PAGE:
Connected toys that can interact with children pose another problem that is not connected to privacy or IT security: surreptitious advertising targeted to children. “My friend Cayla” has been criticized by several organizations, among them the European Consumer Organization BEUC, for advertising candy products [12] and toy stores [13] to their minor users (Fig. 1).

Fig. 1
figure1

While “My friend Cayla” sends data to US servers, data processing with “My friend Freddy” occurs on the user’s smartphone. 1 Dialogue of the child with the toy, 2 unsecured Bluetooth connection, 3 voice transmission to the USA, 4 return of a text file, 5 search at Wikipedia, 6 output of the answer. (Image: Stefan Hessel, Icons: Freepik from Flaticon, Creative Commons BY 3.0)

Children’s smart watches

Just like regular smart watches, those specifically advertised to children grow in popularity. In 2018 more smart watches designed for children were sold in China than regular smart watches [14]. Alongside a special and often colorful design, smart watches for children often differ in functions from those marketed to adults. Like connected toys, several smart watches have been found to have major security flaws that enable attackers to spy on children wearing the devices. In 2017 the Norwegian Consumer Council “Forbrukerradet” investigated numerous children’s smart watches and found several of them to be easily vulnerable to hacking [15]. The watches could remotely be instructed to make a call to any phone number given by the attacker, enabling them to listen in on any communication made within the vicinity of the watch without the children’s knowledge. In one case the Norwegian Consumer Council found this to be an advertised feature for concerned parents rather than a security flaw. In 2019 the European Commission warned about similar flaws in some smart watches for children [16]. Unlike most connected toys, children’s smart watches are additionally equipped with GPS trackers, enabling parents to locate their children. This main feature can easily be used in many watches in a malicious way, as watches fail to require proper authentication to connect another device, as the Forbrukerradet showed [17]. In early 2020 a bug in Chinese manufacturer TCL’s app for their “Movetime Family Watch” was discovered, enabling users to randomly access any other user’s account information, including location and voice messages [18]. Additionally, researchers found data sent to servers to be insufficiently or not at all encrypted, making it possible to secretly track a child’s position. The servers in question were found to be a security flaw themselves. Many of them belong to third parties and are located in East Asia or North America [19]. These third party servers as well as servers of the service providers were found to store large amounts of user information from account names, phone numbers and pictures to so-called “safe zones”, geofenced locations such as schools or home.

Apart from IT security and privacy issues, functions of these smart watches have been criticized for being either not functional and only simulating security, such as the SOS button, or potentially harmful to a child’s development, like the tracking function [19].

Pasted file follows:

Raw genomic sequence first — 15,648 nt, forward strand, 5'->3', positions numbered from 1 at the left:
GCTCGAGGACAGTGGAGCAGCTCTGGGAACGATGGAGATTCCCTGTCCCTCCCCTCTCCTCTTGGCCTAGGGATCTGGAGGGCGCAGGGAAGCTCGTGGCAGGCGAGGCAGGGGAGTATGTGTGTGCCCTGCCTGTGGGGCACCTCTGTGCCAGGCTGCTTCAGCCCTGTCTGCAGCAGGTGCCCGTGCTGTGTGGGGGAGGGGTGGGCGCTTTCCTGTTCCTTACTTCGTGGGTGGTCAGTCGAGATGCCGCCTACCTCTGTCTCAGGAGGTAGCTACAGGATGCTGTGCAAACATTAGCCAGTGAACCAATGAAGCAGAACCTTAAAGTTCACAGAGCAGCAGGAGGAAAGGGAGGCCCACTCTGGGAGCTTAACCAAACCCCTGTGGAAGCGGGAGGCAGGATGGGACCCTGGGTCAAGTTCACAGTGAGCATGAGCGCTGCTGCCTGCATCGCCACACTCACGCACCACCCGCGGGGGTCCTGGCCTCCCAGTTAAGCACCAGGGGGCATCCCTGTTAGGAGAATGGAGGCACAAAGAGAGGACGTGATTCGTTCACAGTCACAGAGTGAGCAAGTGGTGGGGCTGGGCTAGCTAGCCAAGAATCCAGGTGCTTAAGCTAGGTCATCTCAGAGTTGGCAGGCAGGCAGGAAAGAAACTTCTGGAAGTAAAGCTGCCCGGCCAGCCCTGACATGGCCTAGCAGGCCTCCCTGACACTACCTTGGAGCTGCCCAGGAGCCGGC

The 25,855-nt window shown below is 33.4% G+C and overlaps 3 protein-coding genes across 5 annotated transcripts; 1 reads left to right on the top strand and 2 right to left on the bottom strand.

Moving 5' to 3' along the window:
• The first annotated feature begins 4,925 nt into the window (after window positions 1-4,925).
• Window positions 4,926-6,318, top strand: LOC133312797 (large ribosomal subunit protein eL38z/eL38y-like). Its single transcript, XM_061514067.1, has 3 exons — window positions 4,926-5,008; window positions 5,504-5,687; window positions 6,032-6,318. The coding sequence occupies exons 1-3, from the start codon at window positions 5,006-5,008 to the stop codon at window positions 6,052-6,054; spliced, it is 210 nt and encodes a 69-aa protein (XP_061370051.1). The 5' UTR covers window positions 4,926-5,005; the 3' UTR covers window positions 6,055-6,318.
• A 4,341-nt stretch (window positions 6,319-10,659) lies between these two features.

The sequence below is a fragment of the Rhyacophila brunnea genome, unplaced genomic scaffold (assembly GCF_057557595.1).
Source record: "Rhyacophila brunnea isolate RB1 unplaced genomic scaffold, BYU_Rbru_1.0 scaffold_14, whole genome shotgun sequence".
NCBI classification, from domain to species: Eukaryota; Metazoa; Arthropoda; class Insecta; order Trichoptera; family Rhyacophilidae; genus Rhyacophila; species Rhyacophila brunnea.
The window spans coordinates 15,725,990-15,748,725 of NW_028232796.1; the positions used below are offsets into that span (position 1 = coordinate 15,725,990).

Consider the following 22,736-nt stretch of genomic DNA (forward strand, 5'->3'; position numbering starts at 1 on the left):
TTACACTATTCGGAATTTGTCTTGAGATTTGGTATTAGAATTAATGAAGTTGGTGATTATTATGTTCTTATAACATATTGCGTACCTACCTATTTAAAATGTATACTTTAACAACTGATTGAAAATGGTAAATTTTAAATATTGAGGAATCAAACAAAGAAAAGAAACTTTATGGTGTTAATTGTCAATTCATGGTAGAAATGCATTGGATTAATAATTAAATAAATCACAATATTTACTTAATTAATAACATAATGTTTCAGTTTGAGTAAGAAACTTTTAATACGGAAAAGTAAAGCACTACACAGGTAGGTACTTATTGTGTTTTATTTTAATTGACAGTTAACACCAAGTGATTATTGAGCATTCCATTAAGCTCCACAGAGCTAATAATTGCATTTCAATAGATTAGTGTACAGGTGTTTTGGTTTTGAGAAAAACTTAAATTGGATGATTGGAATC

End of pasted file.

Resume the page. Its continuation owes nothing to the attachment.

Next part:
Tablets for children

Tablets designed for children are a subcategory of educational toys aiming at children to provide entertainment as well as a learning component. While similar forms of electronic educational toys have been on the market for more than three decades, only recent technology made it possible to evolve from stand-alone computers to internet-connected tablets. Several tablets targeted at children run a regular version of Google’s OS Android with a specially designed front end and customized apps in order to serve children’s needs. Researchers have shown with Vtech’s Storio Max that—even though the special front end does not offer access to Android’s interface—users can easily circumvent these settings. Moreover, Storio Max was proven to run on outdated software such as Android 4.2.2 and Linux Kernel 3.036, making it vulnerable to a number of security flaws [20]. Since Vtech fell victim to the above-mentioned hack in 2015, exposing millions of user data sets, children using educational tablets are also subject to this risk. With the nature of tablets using third party apps, the risk of collecting children’s sensitive user data and storing it on servers around the world becomes even more prominent in tablets for children than in the aforementioned smart watches. This includes lack of control of the usage of this data by third parties [21].

Baby monitors

Baby monitors used to be simple radio systems to monitor infants in another room. Modern technology has widened possibilities including video surveillance, motion detection and two-way interaction, making modern baby monitoring similar to a regular CCTV system, and oftentimes security cameras are simply used as baby monitoring devices. As with many IoT products, these monitoring devices are often wirelessly connected to the internet and subject to attacks [22]. As with the products described above, these connected monitoring devices can bear the risks of unencrypted data transfer, insecure server infrastructure or weak and standard passwords [23]. While former baby monitors were accessible from the immediate vicinity, being connected to the internet and streaming their contents via a central server makes these products vulnerable to hacks. Since many of these devices offer mobile apps to monitor one’s home while being away, just as with children’s smart watches and connected toys, these apps can share information with several third-party providers.